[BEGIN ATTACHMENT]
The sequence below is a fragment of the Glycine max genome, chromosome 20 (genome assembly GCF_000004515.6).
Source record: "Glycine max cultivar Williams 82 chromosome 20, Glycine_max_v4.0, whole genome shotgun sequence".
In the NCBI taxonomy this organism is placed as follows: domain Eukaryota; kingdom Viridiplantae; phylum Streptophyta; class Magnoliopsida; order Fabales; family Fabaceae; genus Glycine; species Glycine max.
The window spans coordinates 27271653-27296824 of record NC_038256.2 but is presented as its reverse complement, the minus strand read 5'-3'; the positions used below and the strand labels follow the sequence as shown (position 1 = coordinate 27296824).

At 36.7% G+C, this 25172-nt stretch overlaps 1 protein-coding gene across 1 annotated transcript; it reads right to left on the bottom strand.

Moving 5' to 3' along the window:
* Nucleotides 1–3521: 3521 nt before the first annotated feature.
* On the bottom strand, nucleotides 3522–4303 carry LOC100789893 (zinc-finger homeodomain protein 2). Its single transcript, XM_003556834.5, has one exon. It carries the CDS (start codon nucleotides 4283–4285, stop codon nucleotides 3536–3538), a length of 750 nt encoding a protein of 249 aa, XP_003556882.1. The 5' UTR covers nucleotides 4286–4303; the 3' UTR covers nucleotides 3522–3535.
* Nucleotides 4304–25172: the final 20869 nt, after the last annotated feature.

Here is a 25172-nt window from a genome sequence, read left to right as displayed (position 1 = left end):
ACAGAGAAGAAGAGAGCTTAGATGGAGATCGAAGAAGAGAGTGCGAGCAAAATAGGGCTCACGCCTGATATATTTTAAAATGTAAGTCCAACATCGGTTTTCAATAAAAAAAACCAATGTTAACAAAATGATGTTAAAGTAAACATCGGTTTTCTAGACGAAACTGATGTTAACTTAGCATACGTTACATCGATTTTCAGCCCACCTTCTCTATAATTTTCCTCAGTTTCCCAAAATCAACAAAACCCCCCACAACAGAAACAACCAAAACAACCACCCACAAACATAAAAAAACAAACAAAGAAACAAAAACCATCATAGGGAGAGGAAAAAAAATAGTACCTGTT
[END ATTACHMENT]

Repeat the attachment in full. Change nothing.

The sequence below is a fragment of the Glycine max genome, chromosome 20 (genome assembly GCF_000004515.6).
Source record: "Glycine max cultivar Williams 82 chromosome 20, Glycine_max_v4.0, whole genome shotgun sequence".
In the NCBI taxonomy this organism is placed as follows: domain Eukaryota; kingdom Viridiplantae; phylum Streptophyta; class Magnoliopsida; order Fabales; family Fabaceae; genus Glycine; species Glycine max.
The window spans coordinates 27271653-27296824 of record NC_038256.2 but is presented as its reverse complement, the minus strand read 5'-3'; the positions used below and the strand labels follow the sequence as shown (position 1 = coordinate 27296824).

At 36.7% G+C, this 25172-nt stretch overlaps 1 protein-coding gene across 1 annotated transcript; it reads right to left on the bottom strand.

Moving 5' to 3' along the window:
* Nucleotides 1–3521: 3521 nt before the first annotated feature.
* On the bottom strand, nucleotides 3522–4303 carry LOC100789893 (zinc-finger homeodomain protein 2). Its single transcript, XM_003556834.5, has one exon. It carries the CDS (start codon nucleotides 4283–4285, stop codon nucleotides 3536–3538), a length of 750 nt encoding a protein of 249 aa, XP_003556882.1. The 5' UTR covers nucleotides 4286–4303; the 3' UTR covers nucleotides 3522–3535.
* Nucleotides 4304–25172: the final 20869 nt, after the last annotated feature.

Here is a 25172-nt window from a genome sequence, read left to right as displayed (position 1 = left end):
ACAGAGAAGAAGAGAGCTTAGATGGAGATCGAAGAAGAGAGTGCGAGCAAAATAGGGCTCACGCCTGATATATTTTAAAATGTAAGTCCAACATCGGTTTTCAATAAAAAAAACCAATGTTAACAAAATGATGTTAAAGTAAACATCGGTTTTCTAGACGAAACTGATGTTAACTTAGCATACGTTACATCGATTTTCAGCCCACCTTCTCTATAATTTTCCTCAGTTTCCCAAAATCAACAAAACCCCCCACAACAGAAACAACCAAAACAACCACCCACAAACATAAAAAAACAAACAAAGAAACAAAAACCATCATAGGGAGAGGAAAAAAAATAGTACCTGTT